Reinventing Democracy

Promoting electoral reform and sound government.

Thursday, February 18, 2010

Reforming American Democracy

Second round of the French presidential electi...Image via Wikipedia

I think what we need is electoral reform. We need to be able select who represents our interests in the legislature. And taxpayers need to have the final say on how their money is spent and on how much is borrowed.

Our winner-take-all elections give all the power to whichever candidate convinces the most people that he or she is the best candidate to represent their interests.

For most people, the candidate they select rarely shares most of their view, but is just the least worst of the two choices they typically have.

If people could vote for candidates from smaller parties that closely matched their views and these parties could get a proportion of the possible representation, it is far more likely that candidates will be well known to those that vote for them, will speak their minds and will not need or be able to misrepresent their plans once in office.

When a candidate must convince everyone in an area that he is the best candidate, he necessarily must lie a lot or at least misrepresent his views. We are simply going to get a better quality of person running if we change to proportional representation.

And its going to be a lot less expensive and with much less need for money from special interests to run such campaigns. People with a given perspective can tell who truly shares their views. Its just a much easier thing to do than to try to guess which liar will act the way you want the most if elected.

Finally, we must give taxpayers more voice than they currently have over what is spent and borrowed, in proportion to how much tax they have to pay.

It is is simply ridiculous that the village idiot has as much say on spending as Bill Gates. We need to balance the tendency of democracies to always soak the rich and ever expand the masses who don't work for a living.

Friday, June 26, 2009

How About Proportional Representation According to Taxation?

My feeling is that there should be 2 houses of the legislature, both of which must approve measures resulting in expense for the treasury.

One should be proportional representation and should set the tax policy. Representation in the other house should be how much tax you paid last year. So if you pay .004% of the taxes, that's how much representation you get. If you paid 10% of the taxes, you get 10% of the vote.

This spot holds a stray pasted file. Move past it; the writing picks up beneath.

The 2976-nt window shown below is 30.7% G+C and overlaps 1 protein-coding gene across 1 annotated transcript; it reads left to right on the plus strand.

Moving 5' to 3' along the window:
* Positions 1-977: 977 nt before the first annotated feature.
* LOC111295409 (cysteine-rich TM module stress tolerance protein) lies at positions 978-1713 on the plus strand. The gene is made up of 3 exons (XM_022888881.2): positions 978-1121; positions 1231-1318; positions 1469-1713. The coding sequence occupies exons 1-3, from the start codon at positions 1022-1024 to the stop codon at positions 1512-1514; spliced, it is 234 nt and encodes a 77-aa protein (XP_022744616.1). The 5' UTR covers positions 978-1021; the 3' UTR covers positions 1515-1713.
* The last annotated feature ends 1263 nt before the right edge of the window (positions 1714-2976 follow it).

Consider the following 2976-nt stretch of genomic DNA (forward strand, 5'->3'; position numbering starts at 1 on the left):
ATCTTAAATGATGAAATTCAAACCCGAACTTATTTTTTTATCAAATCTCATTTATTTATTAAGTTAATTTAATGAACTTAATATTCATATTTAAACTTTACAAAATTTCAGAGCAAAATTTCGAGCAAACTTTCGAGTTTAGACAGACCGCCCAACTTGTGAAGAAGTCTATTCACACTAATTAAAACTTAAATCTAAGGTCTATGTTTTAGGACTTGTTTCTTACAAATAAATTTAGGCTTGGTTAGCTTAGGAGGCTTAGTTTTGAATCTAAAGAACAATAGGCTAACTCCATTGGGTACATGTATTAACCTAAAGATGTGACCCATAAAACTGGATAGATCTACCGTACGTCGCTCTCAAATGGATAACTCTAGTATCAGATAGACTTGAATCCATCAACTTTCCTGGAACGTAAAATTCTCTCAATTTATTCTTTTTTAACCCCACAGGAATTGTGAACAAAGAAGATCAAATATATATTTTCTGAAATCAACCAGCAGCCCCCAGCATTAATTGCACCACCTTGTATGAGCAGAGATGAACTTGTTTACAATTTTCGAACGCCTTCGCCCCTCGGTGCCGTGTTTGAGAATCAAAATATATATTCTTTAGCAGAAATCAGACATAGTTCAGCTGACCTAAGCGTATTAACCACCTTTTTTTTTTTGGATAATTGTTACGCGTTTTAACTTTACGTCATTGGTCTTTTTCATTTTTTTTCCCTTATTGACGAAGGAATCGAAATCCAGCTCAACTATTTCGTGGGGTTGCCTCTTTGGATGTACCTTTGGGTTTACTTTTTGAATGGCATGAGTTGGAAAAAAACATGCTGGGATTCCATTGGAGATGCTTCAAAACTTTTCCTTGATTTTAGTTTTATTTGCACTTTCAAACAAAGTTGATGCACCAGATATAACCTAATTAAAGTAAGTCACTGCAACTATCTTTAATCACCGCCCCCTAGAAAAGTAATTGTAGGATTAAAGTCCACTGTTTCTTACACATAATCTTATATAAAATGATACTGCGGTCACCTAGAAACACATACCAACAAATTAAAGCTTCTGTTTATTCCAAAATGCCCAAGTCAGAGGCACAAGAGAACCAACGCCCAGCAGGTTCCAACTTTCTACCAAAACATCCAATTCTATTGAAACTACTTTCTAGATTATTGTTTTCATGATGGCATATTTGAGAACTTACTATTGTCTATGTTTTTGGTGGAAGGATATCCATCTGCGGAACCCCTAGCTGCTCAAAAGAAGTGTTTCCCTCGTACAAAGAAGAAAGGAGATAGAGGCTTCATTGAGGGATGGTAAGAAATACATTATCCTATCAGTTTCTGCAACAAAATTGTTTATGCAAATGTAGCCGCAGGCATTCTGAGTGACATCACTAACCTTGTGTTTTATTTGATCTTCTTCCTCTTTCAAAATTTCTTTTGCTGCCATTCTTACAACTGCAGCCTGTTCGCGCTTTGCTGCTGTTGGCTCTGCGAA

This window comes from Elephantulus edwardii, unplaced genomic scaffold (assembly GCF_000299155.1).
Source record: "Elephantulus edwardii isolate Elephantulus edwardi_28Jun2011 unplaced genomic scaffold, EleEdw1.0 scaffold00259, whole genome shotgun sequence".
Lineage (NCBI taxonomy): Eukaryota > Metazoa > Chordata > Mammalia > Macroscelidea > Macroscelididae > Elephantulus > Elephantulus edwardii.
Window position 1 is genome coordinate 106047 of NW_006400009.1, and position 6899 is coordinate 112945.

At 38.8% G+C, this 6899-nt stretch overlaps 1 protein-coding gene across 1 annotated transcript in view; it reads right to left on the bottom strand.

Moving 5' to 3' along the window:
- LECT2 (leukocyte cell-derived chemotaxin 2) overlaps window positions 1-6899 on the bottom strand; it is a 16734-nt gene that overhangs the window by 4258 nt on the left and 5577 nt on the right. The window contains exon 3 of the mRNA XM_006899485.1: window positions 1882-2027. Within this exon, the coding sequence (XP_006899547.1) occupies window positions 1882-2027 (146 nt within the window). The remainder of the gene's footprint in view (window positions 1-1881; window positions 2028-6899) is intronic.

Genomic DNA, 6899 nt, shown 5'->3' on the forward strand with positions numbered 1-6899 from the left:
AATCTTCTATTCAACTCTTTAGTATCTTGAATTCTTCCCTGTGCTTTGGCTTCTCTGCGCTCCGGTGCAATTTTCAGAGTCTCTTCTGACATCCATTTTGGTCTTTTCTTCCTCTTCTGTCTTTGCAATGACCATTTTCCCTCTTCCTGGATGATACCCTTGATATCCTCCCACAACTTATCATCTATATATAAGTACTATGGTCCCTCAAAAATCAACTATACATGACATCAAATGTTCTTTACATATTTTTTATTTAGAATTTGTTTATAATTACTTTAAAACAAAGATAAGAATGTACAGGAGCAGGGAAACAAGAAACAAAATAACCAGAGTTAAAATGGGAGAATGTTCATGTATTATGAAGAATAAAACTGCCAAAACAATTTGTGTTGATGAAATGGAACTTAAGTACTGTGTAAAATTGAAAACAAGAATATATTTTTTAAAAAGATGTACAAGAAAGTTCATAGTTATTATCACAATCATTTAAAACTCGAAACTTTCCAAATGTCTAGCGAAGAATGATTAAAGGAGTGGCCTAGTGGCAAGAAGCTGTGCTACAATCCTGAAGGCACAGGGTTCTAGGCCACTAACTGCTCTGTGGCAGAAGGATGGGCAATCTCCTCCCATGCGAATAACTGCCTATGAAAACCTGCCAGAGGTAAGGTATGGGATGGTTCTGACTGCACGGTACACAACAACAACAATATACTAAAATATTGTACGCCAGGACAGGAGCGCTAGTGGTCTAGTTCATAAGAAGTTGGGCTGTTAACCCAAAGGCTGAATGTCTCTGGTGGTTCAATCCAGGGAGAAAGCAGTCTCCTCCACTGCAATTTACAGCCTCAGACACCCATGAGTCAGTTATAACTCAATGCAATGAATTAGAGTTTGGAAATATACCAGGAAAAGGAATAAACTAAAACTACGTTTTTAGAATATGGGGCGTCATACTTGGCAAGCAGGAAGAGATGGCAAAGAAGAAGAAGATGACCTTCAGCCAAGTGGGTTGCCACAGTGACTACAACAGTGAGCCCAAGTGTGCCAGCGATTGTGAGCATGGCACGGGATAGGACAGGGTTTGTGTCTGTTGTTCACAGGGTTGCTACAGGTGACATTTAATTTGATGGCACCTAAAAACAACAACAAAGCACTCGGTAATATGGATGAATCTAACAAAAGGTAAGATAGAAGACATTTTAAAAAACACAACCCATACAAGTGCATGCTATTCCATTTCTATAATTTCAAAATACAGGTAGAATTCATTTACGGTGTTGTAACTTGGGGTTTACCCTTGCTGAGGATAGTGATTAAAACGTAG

No taxation without representation and no representation in the second house without corresponding taxation.

Under our current system, the average homeless person has the exact amount of influence that Bill Gates and Warren Buffet do on policy.

Proportional representation will make it easier for the people to get their way, but they should not have it so easy spending other people's money.

Tuesday, November 11, 2008

A Really Good Analysis of Who Caused the Financial Crisis

FactCheck home page as of July 2007.Image via put together a comprehensive analysis of who did what with regard to the financial crisis. This goes beyond unintended consequences to a massive interaction of unintended consequences.

Virtually everyone in government choose to look away. One notable exception was Ron Paul of course.

Reblog this post [with Zemanta]

Thursday, October 16, 2008

Falling Home Prices and Deflation

The components of the US money supply, express...Image via WikipediaWhat did the housing bubble do to the money supply? Well, we don't know: the Federal Reserve decided to stop calculating the broadest measure of the money supply known as M3. Just too darn expensive they said. Or it was hurting their efforts to get the ostrich head deeply into the sand.

In any case, the perceived wealth of homeowners that enjoyed swelled home values, as well as the actual supply of dollars soared during the boom. All assets, real and paper can be traded interchangeably, so together there is a total amount of value or wealth in the system.

Now, what happens when the value of assets suddenly erodes, as they have with the mortgage crisis? The total amount of wealth declines. This manifests itself as deflation.

The Federal Reserve hasn't actually removed dollars from the world. But the effect is the same. It doesn't matter whether the breeze you're feeling is caused by a fan or vacuum cleaner.

It is only when money or assets participate in the economy, where one is traded for another, that impacts things. If you build a house and hang on to it for hundred years or bury all your money in the back yard for decades, neither is creating demand or supply for assets. Likewise, when everyone rushes into the market at once, perceived value plummets.

The most stabilizing thing the Fed can do is to support the dollar, that is, keep its value stable with respect to stable commodities. The great increase in the money supply (see the graph) made the housing bubble possible (its not the only cause, of course), but that inflation is in the system and will run its course. The Fed must act in this moment not with respect to things as they used to be.

Unfortunately, the Fed just stares at the CPI when deciding whether there is inflation. As if a statistic created by the government is providing an accurate picture. As if assets don't matter.